DAVOS, Switzerland [Brown University] — From the World Economic Forum in Davos, Switzerland, Brown University President Ruth J. Simmons and businessman Idan Ofer have announced creation of the Advancing Africa Scholarship Fund. Ofer’s gift, totaling $5,750,000, ensures the immediate, full implementation of those scholarships. The Advancing Africa Scholarship Fund is designed to enhance the ability of undergraduate students from sub-Saharan African nations to study at Brown University and return to their country to help address some of the continent’s critical needs in all sectors.
“This truly generous gift allows us to offer the opportunity for scholarships to an underserved continent,” said Simmons said. “We are making this announcement from the World Economic Forum to underscore the global nature of the gift. All nations must be given the chance to participate in the world’s economy. As educators, we have the responsibility to reach out to developing nations to provide the necessary tools to a wider cross-section of students.”
The Advancing Africa Scholarship Fund provides that:
- recipients shall be known as Advancing Africa Scholars;
- recipients will be asked to sign a pledge to return to full-time residency in Africa for a period of at least two years upon completion of undergraduate studies Brown or, if they have an opportunity to continue their studies, to return upon completion of a graduate degree;
- during their undergraduate studies at Brown, recipients shall be entitled to two return trips paid through the Fund;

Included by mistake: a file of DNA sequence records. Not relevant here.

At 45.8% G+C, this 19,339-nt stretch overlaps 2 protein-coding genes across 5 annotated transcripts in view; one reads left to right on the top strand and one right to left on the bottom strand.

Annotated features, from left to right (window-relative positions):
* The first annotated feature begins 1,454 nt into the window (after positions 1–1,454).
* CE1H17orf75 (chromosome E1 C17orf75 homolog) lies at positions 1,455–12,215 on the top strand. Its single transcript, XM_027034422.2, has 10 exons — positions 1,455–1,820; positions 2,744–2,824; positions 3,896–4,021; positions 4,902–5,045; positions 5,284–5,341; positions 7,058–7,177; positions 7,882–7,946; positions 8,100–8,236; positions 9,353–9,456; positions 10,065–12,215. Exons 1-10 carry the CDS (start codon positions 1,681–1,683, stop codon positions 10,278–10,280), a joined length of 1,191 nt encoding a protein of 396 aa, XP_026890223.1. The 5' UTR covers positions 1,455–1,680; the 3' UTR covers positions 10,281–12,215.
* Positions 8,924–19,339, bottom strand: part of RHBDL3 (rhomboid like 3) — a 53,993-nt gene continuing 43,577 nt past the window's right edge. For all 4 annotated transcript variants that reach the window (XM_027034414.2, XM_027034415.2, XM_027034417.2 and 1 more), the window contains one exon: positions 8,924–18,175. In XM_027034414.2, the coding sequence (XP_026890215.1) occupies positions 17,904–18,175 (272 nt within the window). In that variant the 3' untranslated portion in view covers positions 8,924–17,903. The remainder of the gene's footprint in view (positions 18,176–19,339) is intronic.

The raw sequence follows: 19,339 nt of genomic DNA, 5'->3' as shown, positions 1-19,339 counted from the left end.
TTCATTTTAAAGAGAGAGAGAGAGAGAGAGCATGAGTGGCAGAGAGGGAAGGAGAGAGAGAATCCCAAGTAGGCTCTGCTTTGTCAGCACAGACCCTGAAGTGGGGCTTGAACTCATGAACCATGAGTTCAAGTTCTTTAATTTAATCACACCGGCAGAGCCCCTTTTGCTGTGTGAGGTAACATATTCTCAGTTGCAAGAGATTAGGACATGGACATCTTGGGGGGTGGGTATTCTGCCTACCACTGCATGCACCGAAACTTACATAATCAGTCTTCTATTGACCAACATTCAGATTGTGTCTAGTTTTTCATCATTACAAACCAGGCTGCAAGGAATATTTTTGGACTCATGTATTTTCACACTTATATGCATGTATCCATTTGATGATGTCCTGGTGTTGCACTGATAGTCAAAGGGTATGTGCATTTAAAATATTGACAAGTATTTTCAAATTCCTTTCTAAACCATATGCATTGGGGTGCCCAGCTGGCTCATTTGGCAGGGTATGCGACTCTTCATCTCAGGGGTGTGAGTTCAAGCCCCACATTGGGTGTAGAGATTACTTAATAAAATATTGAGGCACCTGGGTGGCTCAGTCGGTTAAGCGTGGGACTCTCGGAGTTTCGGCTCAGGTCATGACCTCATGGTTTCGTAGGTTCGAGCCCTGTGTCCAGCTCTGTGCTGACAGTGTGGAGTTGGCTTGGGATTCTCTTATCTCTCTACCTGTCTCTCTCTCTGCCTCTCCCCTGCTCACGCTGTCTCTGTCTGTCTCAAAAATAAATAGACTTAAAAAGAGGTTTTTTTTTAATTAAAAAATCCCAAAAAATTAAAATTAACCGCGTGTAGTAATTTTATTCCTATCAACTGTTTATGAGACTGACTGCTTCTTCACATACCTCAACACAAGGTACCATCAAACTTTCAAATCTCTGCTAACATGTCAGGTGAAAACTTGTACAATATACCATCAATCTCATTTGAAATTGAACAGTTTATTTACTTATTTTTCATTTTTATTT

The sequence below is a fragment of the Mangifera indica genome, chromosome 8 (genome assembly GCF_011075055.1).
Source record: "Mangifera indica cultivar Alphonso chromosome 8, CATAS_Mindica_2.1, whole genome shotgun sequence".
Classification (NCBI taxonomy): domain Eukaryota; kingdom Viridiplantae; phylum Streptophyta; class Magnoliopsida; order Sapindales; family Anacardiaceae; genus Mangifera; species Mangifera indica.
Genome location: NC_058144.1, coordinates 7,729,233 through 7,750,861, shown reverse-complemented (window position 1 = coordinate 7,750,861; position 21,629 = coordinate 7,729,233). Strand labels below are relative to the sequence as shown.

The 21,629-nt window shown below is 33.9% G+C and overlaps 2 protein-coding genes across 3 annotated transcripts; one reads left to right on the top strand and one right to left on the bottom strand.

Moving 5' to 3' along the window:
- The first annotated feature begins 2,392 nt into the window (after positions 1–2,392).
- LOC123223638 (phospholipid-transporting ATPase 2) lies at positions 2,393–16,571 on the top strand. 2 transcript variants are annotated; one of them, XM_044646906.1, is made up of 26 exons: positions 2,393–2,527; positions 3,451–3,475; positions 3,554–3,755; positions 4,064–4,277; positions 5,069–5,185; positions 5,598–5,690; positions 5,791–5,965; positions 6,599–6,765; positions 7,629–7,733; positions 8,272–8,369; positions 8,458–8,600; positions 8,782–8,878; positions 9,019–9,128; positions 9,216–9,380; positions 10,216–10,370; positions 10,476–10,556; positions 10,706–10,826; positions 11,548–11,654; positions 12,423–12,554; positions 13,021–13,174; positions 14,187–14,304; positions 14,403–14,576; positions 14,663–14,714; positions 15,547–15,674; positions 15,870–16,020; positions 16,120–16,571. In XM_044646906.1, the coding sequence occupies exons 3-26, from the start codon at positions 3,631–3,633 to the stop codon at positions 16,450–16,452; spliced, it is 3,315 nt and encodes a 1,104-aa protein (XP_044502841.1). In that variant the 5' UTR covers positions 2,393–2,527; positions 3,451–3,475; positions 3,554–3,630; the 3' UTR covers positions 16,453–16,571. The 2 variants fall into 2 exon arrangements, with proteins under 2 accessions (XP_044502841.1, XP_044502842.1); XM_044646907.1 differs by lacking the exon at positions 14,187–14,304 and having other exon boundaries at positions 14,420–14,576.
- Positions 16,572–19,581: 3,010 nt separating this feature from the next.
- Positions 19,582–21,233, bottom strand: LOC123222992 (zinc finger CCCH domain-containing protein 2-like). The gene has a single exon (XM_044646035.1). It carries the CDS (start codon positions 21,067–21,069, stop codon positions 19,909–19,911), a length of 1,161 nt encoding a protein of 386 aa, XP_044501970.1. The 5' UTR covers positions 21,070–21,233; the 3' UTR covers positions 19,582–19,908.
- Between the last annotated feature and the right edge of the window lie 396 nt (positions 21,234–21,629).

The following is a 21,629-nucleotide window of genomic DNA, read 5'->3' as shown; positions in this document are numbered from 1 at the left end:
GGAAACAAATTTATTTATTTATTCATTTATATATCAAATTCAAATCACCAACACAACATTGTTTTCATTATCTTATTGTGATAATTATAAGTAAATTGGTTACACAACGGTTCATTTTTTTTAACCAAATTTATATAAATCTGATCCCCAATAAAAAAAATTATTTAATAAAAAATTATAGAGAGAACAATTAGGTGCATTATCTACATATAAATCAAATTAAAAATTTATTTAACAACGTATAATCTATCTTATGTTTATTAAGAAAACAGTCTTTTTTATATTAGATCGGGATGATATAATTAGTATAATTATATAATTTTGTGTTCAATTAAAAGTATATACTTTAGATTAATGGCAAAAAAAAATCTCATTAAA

- upon their return to Africa, recipients will be given an appropriate monthly stipend for two years to ensure a higher standard of living and to ease their transition. If the resident shall cease to be a full-time resident of Africa within the two year period, this stipend will terminate.
Ofer is chairman of the board of Israel Corporation, Israel's leading holding company, chairman of ZIM Integrated Shipping Services Ltd, and a member of the board in various distinguished companies active in the fields of chemicals, shipping, energy (including green energy projects), semiconductors and academic education.
Ofer is also a Brown parent. “Sub-Saharan African nations face poverty, illiteracy, illness and other significant obstacles to economic and social development,” he said. “Enabling students to be educated at one of the best universities in the world will give them the tools to help their nation.” The 2008 World Economic Forum is the eighth in which Ofer has taken part.
The Advancing Africa Scholarship Fund will enable Brown to strengthen educational ties to African countries. Currently 36 students from African nations attend Brown University, including Cameroon, Ethiopia, Ghana, Kenya, Lesotho, Libya, Mauritius, Nigeria, Reunion, Senegal, South Africa, Sudan, Swaziland, Tanzania, Uganda, and Zimbabwe. Seventeen are undergraduate, 18 are graduate students, and one attends the Warren Alpert Medical School of Brown University.
The announcement comes at a time when President Simmons has made internationalization a strategic priority for the University. Under her leadership Brown has taken steps to ensure that students are well prepared for the challenges and opportunities of an increasingly interconnected world. This includes encouraging scholarship by international students as well and strengthening ties and research with educational institutions around the globe.
Simmons will serve on a number of high-level panels at the World Economic Forum, including The Global University Presidents Forum. This panel will address the dissemination of university content for public benefit, sustainable campuses, and the aim of universities to reach into and intellectually enrich developing countries. Fellow panelists include university presidents from Harvard, MIT, Oxford, HEC Paris, IIT Madras, the National University of Singapore, and University of Cape Town.